I kind of hate having to tell customers to "Allow the beautiful patina to grow" on a pattern welded kitchen knife that I have many hours of hand polish work on, and that they pay several hundred dollars for.  There might be room for a ~$100 coating option on  a $1k knife.

Do you have any idea how it affects the sharpening process?  I'd assume that once you get through it the coating would flake off easily as the steel underneath is honed away.  If so it wouldn't cause much problem, ut you would have to get through the coating to put on the initial edge.

Link to comment
Share on other sites

rhitee93: As far as I could tell, it sharpened pretty normal, I used the belt grinder to get through the coating, then used my DMT stones to do the final cutting edge (note, thats how I do all my blades...). It was a short blade, and I didn't pay much attention as I should have to see if it took longer than normal to get through it. A sharp abrasive belt moving at speed does go through the coating, its only a few thousandths thick...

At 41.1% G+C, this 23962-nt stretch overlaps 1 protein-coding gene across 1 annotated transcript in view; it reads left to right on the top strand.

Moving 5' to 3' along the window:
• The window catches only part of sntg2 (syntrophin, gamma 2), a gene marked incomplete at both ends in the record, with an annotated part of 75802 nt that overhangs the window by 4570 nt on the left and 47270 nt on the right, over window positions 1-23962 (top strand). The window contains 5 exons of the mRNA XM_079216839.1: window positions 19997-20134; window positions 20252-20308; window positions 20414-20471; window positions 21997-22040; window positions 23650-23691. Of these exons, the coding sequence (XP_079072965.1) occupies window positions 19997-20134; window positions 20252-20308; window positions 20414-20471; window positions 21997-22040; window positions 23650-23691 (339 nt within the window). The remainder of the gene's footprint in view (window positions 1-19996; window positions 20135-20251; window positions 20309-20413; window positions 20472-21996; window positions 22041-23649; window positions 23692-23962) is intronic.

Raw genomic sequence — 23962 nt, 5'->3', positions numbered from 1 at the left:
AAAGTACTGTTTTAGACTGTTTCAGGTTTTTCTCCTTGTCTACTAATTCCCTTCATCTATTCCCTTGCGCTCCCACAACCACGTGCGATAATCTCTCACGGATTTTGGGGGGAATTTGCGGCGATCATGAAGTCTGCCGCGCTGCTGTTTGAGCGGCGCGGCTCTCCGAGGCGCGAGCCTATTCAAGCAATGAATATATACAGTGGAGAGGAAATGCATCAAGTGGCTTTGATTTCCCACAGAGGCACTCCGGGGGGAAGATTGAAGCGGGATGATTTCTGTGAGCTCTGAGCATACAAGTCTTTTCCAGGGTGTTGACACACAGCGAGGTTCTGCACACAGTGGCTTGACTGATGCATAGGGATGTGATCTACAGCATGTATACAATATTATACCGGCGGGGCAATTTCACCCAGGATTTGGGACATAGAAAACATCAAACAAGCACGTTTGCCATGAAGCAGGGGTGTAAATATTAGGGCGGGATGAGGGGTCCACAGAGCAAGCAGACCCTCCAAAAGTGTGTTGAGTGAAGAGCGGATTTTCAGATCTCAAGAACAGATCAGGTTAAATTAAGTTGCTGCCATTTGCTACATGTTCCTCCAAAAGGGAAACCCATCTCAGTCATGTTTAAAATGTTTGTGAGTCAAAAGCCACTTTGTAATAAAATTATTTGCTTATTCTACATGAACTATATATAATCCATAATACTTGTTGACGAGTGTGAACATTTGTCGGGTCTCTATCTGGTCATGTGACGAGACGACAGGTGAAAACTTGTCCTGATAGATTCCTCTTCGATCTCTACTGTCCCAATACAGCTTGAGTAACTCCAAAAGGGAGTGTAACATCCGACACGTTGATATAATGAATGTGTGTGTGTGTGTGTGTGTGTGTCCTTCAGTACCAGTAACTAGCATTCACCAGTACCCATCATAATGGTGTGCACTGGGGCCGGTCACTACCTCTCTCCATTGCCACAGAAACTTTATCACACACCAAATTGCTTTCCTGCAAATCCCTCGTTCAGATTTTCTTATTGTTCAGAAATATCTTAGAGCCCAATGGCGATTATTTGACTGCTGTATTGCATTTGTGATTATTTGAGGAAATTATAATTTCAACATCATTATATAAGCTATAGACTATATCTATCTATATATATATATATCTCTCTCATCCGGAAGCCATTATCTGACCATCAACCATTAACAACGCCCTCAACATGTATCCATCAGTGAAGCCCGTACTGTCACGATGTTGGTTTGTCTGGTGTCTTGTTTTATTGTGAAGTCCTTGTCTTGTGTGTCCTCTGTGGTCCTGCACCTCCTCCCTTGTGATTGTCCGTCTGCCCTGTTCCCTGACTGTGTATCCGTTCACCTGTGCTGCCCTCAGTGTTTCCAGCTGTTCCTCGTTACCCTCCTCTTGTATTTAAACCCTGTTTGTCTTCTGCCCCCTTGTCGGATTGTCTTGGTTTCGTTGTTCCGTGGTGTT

I want to give him a higher layer count blade, and this time sharpened finer than a fleas whisker when going into the coating machine, the previous one I left the edge at about 40-60 thousandths, then sharpened after. Just see how fragile/brittle that cutting edge would be.